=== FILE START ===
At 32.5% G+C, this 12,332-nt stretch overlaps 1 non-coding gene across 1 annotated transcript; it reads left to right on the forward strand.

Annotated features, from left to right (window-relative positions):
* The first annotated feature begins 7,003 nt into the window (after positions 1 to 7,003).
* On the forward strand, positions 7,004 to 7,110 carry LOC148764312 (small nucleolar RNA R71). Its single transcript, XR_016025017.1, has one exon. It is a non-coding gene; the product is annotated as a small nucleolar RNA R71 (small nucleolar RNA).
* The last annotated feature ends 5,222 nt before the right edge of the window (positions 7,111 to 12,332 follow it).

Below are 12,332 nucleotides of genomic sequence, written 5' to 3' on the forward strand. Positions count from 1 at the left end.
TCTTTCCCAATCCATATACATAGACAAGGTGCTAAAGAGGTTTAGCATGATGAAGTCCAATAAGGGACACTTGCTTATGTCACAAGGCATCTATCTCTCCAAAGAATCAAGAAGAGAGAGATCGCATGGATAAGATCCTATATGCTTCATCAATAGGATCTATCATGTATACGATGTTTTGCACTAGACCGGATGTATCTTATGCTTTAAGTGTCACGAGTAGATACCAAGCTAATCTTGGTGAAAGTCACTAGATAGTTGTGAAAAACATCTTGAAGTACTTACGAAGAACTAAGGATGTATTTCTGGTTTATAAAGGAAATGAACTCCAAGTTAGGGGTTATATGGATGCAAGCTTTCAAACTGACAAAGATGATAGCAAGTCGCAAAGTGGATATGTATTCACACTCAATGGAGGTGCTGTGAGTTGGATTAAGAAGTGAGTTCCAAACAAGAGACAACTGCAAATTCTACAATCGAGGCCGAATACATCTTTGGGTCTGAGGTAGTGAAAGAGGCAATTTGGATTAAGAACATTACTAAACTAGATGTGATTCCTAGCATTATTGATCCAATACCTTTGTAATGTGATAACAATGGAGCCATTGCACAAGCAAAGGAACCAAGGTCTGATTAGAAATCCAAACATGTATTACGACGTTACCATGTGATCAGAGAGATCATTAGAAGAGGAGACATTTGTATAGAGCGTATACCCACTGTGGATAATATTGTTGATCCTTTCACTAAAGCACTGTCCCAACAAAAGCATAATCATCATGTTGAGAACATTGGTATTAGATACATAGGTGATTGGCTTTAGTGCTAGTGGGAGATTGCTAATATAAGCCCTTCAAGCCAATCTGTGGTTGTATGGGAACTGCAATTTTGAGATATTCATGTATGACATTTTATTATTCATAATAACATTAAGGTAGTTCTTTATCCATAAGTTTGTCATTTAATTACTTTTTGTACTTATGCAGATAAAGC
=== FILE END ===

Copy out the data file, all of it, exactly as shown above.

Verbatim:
At 32.5% G+C, this 12,332-nt stretch overlaps 1 non-coding gene across 1 annotated transcript; it reads left to right on the forward strand.

Annotated features, from left to right (window-relative positions):
* The first annotated feature begins 7,003 nt into the window (after positions 1 to 7,003).
* On the forward strand, positions 7,004 to 7,110 carry LOC148764312 (small nucleolar RNA R71). Its single transcript, XR_016025017.1, has one exon. It is a non-coding gene; the product is annotated as a small nucleolar RNA R71 (small nucleolar RNA).
* The last annotated feature ends 5,222 nt before the right edge of the window (positions 7,111 to 12,332 follow it).

Below are 12,332 nucleotides of genomic sequence, written 5' to 3' on the forward strand. Positions count from 1 at the left end.
TCTTTCCCAATCCATATACATAGACAAGGTGCTAAAGAGGTTTAGCATGATGAAGTCCAATAAGGGACACTTGCTTATGTCACAAGGCATCTATCTCTCCAAAGAATCAAGAAGAGAGAGATCGCATGGATAAGATCCTATATGCTTCATCAATAGGATCTATCATGTATACGATGTTTTGCACTAGACCGGATGTATCTTATGCTTTAAGTGTCACGAGTAGATACCAAGCTAATCTTGGTGAAAGTCACTAGATAGTTGTGAAAAACATCTTGAAGTACTTACGAAGAACTAAGGATGTATTTCTGGTTTATAAAGGAAATGAACTCCAAGTTAGGGGTTATATGGATGCAAGCTTTCAAACTGACAAAGATGATAGCAAGTCGCAAAGTGGATATGTATTCACACTCAATGGAGGTGCTGTGAGTTGGATTAAGAAGTGAGTTCCAAACAAGAGACAACTGCAAATTCTACAATCGAGGCCGAATACATCTTTGGGTCTGAGGTAGTGAAAGAGGCAATTTGGATTAAGAACATTACTAAACTAGATGTGATTCCTAGCATTATTGATCCAATACCTTTGTAATGTGATAACAATGGAGCCATTGCACAAGCAAAGGAACCAAGGTCTGATTAGAAATCCAAACATGTATTACGACGTTACCATGTGATCAGAGAGATCATTAGAAGAGGAGACATTTGTATAGAGCGTATACCCACTGTGGATAATATTGTTGATCCTTTCACTAAAGCACTGTCCCAACAAAAGCATAATCATCATGTTGAGAACATTGGTATTAGATACATAGGTGATTGGCTTTAGTGCTAGTGGGAGATTGCTAATATAAGCCCTTCAAGCCAATCTGTGGTTGTATGGGAACTGCAATTTTGAGATATTCATGTATGACATTTTATTATTCATAATAACATTAAGGTAGTTCTTTATCCATAAGTTTGTCATTTAATTACTTTTTGTACTTATGCAGATAAAGC